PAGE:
Pid tester for marine chemist - Information Needed

I have been told to order a PID tester as per the recommendation of a Marine Chemist.

Can anyone enlighten me as to what a PID tester is or looks like?

Photo ionization detector

Am curious why he didn’t suggest an explosimeter? Are you carrying wierd stuff?

From Wikipedia:

Photoionization detectors measure volatile organic compounds and other gases in concentrations from sub parts per billion to 10 000 parts per million (ppm). The photoionizaton detector is the most efficient and inexpensive type of gas detector. They are capable of giving instantaneous readings and monitoring continuously. They are widely used in military, industrial, and confined working facilities for safety.

Am curious why he didn’t suggest an explosimeter? Are you carrying wierd stuff?[/QUOTE]

I wasn’t given any context, just told to order one. I work on an exploratory drillship, so we don’t really carry any cargo, but we do have plenty of “wierd stuff” coming up from the hole we are drilling.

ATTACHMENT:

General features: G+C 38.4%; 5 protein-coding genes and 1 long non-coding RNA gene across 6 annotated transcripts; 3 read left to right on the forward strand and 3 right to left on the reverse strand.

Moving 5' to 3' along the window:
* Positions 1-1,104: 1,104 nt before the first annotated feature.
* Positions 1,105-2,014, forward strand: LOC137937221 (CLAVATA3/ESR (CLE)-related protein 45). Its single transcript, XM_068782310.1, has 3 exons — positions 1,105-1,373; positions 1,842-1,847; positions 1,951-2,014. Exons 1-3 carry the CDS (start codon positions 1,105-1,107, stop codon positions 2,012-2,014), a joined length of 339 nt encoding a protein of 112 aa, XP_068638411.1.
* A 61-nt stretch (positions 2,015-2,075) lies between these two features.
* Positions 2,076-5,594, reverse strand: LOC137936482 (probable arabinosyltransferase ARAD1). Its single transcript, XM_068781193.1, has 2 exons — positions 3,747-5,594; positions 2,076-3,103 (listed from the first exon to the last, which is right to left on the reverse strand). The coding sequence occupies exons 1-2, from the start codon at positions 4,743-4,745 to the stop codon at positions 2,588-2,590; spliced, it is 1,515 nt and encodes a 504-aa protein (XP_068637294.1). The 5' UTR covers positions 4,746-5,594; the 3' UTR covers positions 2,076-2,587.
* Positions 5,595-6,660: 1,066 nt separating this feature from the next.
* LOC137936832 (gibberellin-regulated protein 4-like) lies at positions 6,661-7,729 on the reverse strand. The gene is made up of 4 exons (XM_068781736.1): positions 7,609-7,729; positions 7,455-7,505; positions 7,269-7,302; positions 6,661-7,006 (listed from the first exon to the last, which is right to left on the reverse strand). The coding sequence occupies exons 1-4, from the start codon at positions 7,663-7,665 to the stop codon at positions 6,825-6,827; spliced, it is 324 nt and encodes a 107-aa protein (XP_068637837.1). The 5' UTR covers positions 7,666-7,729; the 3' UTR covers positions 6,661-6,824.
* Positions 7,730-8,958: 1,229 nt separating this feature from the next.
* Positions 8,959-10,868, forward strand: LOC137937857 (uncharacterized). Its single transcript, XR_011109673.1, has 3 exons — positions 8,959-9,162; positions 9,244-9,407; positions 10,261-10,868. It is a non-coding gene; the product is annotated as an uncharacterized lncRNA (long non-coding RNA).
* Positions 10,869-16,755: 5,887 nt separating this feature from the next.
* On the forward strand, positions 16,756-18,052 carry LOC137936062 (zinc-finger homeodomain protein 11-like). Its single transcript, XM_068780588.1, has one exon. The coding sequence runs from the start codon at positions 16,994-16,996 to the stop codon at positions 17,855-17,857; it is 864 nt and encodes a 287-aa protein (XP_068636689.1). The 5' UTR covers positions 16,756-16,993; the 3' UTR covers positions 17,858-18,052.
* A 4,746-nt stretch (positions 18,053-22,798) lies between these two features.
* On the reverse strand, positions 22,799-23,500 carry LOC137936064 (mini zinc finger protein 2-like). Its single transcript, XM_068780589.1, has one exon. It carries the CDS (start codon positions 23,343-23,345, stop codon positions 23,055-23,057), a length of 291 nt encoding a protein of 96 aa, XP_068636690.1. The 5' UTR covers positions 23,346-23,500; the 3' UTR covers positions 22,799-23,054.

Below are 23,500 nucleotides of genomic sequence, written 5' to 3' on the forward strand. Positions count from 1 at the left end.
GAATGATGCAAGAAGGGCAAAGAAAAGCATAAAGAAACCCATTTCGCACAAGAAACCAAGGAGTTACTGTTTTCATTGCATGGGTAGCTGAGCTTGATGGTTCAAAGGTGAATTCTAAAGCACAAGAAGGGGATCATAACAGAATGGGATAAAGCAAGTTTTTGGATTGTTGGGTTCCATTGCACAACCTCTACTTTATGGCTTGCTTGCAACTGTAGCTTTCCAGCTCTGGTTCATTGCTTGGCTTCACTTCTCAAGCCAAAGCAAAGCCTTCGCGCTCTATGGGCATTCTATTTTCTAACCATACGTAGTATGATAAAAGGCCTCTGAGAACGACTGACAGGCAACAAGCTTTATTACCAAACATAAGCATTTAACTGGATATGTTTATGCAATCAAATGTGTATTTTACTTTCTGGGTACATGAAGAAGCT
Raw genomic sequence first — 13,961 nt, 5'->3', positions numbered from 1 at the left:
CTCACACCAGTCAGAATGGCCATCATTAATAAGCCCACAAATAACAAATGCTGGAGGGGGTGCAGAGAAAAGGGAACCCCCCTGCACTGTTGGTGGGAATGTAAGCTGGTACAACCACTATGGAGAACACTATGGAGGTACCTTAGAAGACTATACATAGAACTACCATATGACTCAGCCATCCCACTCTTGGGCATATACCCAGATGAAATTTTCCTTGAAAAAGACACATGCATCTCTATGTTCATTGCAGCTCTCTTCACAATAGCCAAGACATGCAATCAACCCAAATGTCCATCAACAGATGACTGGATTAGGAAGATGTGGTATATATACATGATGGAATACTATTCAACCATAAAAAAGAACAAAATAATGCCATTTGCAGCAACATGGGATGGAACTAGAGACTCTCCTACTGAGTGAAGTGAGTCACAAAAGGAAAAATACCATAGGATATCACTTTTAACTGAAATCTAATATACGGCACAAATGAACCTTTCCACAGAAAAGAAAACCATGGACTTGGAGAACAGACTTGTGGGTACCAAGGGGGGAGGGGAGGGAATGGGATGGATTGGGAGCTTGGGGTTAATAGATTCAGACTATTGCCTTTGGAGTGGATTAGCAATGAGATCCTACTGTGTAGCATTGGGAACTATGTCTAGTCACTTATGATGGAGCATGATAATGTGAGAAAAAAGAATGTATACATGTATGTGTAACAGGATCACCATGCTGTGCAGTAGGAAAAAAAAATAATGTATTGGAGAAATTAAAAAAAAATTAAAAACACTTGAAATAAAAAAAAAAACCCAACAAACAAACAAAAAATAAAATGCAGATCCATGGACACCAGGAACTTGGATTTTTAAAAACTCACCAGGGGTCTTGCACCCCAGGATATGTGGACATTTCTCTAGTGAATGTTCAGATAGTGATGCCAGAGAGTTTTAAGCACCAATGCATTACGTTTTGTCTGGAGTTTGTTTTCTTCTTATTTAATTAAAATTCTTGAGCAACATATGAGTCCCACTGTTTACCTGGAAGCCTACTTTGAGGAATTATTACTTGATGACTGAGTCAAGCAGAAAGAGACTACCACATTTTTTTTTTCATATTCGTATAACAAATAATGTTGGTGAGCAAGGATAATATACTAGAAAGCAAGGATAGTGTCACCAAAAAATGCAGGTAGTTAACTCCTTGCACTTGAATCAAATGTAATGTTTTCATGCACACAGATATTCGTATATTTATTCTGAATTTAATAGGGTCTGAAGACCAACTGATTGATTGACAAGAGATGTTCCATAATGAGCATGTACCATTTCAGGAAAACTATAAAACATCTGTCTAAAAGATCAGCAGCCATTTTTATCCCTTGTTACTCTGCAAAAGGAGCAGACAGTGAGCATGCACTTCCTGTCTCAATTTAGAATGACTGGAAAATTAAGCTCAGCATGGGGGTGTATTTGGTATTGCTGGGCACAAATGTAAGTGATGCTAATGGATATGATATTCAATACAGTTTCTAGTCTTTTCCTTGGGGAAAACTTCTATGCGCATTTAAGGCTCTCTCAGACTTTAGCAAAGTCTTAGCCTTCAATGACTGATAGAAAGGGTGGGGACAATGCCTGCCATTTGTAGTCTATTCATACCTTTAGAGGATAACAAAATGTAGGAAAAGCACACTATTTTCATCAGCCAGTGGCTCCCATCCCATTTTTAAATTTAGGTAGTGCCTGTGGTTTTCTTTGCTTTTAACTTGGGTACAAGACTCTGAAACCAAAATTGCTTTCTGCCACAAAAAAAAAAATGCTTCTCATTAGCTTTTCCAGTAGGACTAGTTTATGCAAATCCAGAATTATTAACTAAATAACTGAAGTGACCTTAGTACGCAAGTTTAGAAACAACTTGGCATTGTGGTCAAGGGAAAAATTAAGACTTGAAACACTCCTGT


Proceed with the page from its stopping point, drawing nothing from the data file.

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Which one?

[QUOTE=Steamer;25525]Which one?[/QUOTE]

I’d rather not say seeing that John was fired from my company for just calling the DP about a major safety concern… one he turned out to be right about.

Let’s just say it’s a shiny big new one in the gulf of mexico.

I’m guessing you got the information you were seeking a LONG time ago, but I just ran across your posting and thought I’d answer. A PID is a photoionization detector and is a useful tool in the shipyard/marine industry for identifying approximate levels of airborne VOCs. I use one in our yard for determining when it is okay to re-enter spaces post-painting without respiratory protection.

And as far as brands go, Rae Systems is one of the most reliable out there.

Kevin Sayler, CIH